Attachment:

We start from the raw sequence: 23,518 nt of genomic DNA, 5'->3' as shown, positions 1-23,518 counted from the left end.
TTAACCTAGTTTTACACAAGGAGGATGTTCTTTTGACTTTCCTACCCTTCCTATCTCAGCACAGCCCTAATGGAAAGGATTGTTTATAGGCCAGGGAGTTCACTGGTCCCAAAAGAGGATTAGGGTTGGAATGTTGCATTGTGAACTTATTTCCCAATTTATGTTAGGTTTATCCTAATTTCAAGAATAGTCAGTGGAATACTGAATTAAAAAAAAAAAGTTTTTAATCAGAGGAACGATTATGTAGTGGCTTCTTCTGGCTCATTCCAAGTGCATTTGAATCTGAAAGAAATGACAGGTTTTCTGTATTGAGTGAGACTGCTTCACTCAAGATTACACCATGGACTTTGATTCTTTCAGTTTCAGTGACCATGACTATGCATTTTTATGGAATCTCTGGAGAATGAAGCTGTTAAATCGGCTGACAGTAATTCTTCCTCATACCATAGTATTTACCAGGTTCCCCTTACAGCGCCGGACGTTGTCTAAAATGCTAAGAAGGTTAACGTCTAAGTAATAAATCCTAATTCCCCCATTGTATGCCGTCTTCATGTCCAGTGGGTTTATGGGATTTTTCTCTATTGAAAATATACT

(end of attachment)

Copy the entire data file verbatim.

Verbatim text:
We start from the raw sequence: 23,518 nt of genomic DNA, 5'->3' as shown, positions 1-23,518 counted from the left end.
TTAACCTAGTTTTACACAAGGAGGATGTTCTTTTGACTTTCCTACCCTTCCTATCTCAGCACAGCCCTAATGGAAAGGATTGTTTATAGGCCAGGGAGTTCACTGGTCCCAAAAGAGGATTAGGGTTGGAATGTTGCATTGTGAACTTATTTCCCAATTTATGTTAGGTTTATCCTAATTTCAAGAATAGTCAGTGGAATACTGAATTAAAAAAAAAAAGTTTTTAATCAGAGGAACGATTATGTAGTGGCTTCTTCTGGCTCATTCCAAGTGCATTTGAATCTGAAAGAAATGACAGGTTTTCTGTATTGAGTGAGACTGCTTCACTCAAGATTACACCATGGACTTTGATTCTTTCAGTTTCAGTGACCATGACTATGCATTTTTATGGAATCTCTGGAGAATGAAGCTGTTAAATCGGCTGACAGTAATTCTTCCTCATACCATAGTATTTACCAGGTTCCCCTTACAGCGCCGGACGTTGTCTAAAATGCTAAGAAGGTTAACGTCTAAGTAATAAATCCTAATTCCCCCATTGTATGCCGTCTTCATGTCCAGTGGGTTTATGGGATTTTTCTCTATTGAAAATATACT